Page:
House of Bamboo

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House of Bamboo

Post by kingrat »

Finally got around to watching the tape of HOUSE OF BAMBOO (1956). Samuel Fuller makes the most of his opportunity to shoot on location in post-war Japan. The film has documentary interest for that reason, apart from Fuller's cinematic virtuosity. Robert Stack plays a new recruit to a gang of Americans, former GIs, led by Robert Ryan.

To me, the film has two problems. The first is Robert Stack, who wakes up in the bath scene and the massage scene--maybe he does his best acting without a shirt!--but otherwise is rather dull. Neither his face nor his voice is very expressive. He's another of the stoic heroes so popular in the 1950s: Gary Cooper, Randolph Scott, Alan Ladd, Jack Webb. It's strange how a very minimalist actor, Alan Ladd, somehow works in THE BADLANDERS, recently on TCM, but Stack doesn't.

The other problem, oddly enough, is Fuller's virtuosity, which distances us from the characters rather than drawing us in. There are few close shots in this film. For instance, the important scene where Robert Ryan confronts Shirley Yamaguchi, who he thinks is cheating on Stack, is in long shot, featuring the decor more than the characters' emotions. To my mind, by keeping the camera so remote from Ryan's reactions, Fuller fails to utilize Ryan's talent. The final confrontation, quite well filmed on an observation tower overlooking an amusement park, would register much more strongly if we cared more about Stack and Ryan. The finale in NORTH BY NORTHWEST is so powerful because the characters have been developed so well.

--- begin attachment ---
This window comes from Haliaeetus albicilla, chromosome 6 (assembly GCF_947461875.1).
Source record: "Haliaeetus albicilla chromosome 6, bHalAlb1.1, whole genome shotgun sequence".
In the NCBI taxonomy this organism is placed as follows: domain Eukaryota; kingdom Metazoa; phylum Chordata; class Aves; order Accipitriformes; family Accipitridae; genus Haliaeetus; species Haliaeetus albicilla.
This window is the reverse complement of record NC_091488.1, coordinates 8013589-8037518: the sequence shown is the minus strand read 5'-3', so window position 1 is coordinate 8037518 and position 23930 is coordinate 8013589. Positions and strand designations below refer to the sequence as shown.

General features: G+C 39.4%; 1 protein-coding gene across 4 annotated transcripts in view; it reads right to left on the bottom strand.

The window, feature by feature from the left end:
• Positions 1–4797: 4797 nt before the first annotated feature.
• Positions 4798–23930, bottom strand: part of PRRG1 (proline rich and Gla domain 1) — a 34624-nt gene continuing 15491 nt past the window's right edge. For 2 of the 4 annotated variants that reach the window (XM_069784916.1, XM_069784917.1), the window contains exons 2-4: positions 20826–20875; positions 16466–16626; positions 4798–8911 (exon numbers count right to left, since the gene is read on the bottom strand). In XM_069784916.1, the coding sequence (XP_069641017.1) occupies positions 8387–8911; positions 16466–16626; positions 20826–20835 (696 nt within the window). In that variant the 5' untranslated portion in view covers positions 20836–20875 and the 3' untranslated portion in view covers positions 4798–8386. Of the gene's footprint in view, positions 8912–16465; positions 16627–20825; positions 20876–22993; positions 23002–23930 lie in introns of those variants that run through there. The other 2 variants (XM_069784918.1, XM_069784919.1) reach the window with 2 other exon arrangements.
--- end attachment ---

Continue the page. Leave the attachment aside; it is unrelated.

I don't want to sound too negative, because HOUSE OF BAMBOO is worth seeing both for the glimpse of Japanese life and for Fuller's camera angles, camera movement, and editing. Like Karlson's THE BROTHERS RICO and the late films of Fritz Lang, HOUSE OF BAMBOO is a film that could have been, but wasn't, shot in film noir style, which must have seemed old-fashioned by 1956.
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Re: House of Bamboo

Post by JackFavell »

I simply couldn't get through this film.....I tried, but this distancing problem of Fuller's was the main reason I simply couldn't get into it. Stack seemed so cartoony to me. Ryan didn't seem to get the screen at all, but maybe it was because he had no close up shots. I think this would have improved the film greatly, kingrat. Give Ryan more time on film, Stack less. Also, the suspense involving Shirley Yamaguchi disturbed me so much that I finally turned it off.... maybe next time I can get further along.
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